Friday, November 13, 2009

Meanwhile in Appalachia

Coal Country, a documentary about mountain top coal removal, airs Saturday, November 14th at 8pm. Channel: "Reel Impact" on Planet Green, a Discovery Channel (Find the Planet Green station in your viewing area.) The industry that destroys the landscape and poisons the water to the point that it dissolves children's teeth lowers the energy bills and employs many of the area's residents, according to the NYT article. Channel finder here.

6 comments:

Kenmeer livermaile said...

We're a curious species, we are.

poide: a fall that goeth before pride

amarilla said...

How's the water out West?

Kenmeer livermaile said...

In Spokane, we sit atop (never stand atop, for cities that stand might walk away?) the Rathdrum aquifer, which is plentiful and clean. The Spokane river has its share of heavy metals from mining upstream in Idaho and Canada.

Comes out of the tap with chlorine and fluoride and all those things this lad was raised on in Chicago. My body couldn't imagine life without them, having built up what I'm sure is an addictive tolerance to them, along with hormones in factory-raised meat, the many preservatives, and spent hydrocarbons in the air.

Younger people tell me the water tastes bad as they drink from water in plastic bottles. I deduce they are so addicted to plastic in their lives they prefer water tainted by it to water tainted by household plumbing.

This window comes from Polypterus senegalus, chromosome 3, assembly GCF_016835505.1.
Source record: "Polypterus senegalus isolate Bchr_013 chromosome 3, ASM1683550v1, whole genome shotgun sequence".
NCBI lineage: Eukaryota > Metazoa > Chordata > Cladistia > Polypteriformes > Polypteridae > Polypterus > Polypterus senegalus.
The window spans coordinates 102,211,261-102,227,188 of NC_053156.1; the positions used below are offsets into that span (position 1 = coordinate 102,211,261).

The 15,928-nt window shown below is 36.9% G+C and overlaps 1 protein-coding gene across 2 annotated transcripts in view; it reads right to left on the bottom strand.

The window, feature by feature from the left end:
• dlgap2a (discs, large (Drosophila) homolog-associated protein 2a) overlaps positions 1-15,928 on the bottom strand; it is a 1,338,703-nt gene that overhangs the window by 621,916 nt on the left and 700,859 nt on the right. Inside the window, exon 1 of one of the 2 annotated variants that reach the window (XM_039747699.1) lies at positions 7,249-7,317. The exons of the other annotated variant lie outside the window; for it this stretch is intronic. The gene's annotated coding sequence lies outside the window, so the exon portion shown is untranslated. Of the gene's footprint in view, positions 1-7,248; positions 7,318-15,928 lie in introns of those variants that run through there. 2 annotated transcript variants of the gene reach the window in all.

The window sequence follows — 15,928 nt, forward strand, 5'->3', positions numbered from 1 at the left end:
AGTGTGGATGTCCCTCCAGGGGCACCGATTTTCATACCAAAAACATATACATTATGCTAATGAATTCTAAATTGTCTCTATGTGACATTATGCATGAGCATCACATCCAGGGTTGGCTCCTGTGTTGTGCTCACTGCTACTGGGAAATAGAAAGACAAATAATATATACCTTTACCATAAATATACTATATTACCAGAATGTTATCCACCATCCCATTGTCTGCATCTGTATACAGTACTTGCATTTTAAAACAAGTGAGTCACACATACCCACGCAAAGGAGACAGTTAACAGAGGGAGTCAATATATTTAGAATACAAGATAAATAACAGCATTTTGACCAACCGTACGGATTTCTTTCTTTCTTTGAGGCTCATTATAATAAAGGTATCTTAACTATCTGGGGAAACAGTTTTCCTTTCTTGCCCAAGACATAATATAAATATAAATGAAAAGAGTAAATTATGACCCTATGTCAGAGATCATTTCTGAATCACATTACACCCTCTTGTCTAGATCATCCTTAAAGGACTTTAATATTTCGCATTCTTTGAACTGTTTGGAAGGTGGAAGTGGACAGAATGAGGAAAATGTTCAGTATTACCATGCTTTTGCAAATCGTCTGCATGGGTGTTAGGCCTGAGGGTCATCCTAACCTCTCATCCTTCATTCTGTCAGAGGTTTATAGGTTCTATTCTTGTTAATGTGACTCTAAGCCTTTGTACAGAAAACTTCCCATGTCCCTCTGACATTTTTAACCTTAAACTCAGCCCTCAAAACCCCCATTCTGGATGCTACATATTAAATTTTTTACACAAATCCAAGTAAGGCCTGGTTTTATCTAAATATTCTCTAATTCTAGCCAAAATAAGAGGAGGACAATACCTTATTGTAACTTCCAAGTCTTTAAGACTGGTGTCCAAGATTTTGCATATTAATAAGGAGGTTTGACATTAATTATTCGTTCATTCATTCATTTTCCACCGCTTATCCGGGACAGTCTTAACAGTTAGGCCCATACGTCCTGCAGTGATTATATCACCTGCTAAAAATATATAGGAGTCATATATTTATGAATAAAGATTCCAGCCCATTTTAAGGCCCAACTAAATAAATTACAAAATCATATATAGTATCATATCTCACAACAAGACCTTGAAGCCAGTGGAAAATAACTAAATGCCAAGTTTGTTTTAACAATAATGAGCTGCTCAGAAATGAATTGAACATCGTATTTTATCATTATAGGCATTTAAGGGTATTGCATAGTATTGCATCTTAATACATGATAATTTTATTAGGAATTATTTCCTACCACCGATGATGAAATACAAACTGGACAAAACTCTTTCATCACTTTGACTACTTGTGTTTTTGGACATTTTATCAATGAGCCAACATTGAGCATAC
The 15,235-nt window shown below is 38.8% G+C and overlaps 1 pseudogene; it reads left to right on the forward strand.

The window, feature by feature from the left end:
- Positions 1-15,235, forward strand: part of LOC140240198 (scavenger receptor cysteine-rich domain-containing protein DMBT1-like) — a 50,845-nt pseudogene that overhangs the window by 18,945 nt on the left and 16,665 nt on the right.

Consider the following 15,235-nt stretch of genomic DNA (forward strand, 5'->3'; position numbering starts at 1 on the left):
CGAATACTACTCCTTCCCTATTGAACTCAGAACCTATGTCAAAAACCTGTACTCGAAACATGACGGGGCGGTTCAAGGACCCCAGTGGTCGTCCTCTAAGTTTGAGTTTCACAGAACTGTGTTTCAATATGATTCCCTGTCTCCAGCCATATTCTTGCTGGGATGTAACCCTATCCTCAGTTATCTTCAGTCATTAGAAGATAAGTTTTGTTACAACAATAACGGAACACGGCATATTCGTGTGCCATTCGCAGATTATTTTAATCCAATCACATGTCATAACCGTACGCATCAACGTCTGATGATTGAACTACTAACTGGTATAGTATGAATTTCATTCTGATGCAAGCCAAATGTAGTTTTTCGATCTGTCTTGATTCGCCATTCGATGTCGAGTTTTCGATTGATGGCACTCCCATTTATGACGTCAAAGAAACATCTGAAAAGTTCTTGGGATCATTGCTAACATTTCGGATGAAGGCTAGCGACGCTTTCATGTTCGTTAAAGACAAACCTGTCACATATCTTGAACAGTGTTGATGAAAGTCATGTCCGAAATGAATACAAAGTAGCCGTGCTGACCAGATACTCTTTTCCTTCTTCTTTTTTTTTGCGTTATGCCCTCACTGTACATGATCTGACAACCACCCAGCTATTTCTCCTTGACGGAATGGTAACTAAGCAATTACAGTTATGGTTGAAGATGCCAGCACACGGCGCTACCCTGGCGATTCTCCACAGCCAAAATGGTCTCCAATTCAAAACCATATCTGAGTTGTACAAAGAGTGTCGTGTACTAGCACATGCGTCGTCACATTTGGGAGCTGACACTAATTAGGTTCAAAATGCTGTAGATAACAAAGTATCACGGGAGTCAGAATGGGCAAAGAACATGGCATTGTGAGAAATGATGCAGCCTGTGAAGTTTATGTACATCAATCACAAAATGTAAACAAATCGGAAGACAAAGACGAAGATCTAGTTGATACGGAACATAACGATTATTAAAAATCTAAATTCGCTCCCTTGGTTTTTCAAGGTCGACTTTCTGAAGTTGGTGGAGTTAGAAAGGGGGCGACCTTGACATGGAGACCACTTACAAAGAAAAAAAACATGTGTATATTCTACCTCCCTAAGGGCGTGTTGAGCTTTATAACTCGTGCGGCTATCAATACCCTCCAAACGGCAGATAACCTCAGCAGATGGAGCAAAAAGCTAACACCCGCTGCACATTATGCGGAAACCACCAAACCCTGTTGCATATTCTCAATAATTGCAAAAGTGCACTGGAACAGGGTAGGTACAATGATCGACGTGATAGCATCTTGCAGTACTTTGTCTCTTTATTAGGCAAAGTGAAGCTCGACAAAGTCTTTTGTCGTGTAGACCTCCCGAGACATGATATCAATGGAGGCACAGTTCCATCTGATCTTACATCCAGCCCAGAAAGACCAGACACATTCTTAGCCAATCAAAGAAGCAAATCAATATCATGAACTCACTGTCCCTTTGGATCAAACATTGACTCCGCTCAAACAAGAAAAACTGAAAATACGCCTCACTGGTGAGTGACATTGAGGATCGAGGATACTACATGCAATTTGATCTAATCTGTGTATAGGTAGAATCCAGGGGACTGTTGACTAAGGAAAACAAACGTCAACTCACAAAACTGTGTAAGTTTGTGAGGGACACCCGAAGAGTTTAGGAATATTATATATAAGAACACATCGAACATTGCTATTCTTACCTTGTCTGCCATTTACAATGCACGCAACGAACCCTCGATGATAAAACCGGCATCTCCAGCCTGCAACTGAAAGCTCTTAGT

I like the long view. 150 years ago, Americans drank fermented beverages for much of their hydration because the naturally occurring water, as yet virtually unsullied by what we today call pollution, was frequently lethal.

There is a natural balance to be found in nature, but little purity, says I.

Of course, back then, beavers were everywhere, and giardiasis was, I suspect, practically universal. Even now, "the CDC estimates that in the United States there are more than 2.5 million cases of giardiasis annually."

slathra: One of Godzialla's nemeses whose superpower was the ability to foam at the mouth in city-drowning portions.

P.S. I haven't forgotten the 'virtual world' prose poem reduction project. Busy couple of days. Will tackle it today. Tackle is an interesting word, yes?

amarilla said...

I could listen to smart people talk about their personal experiences with water, local or exotic for a long long time. Must be my aquaphilia.

Kenmeer livermaile said...

Yeah, and you're weird too. ;)

fiturth: fitters who lisp

amarilla said...

REally? I had no idea!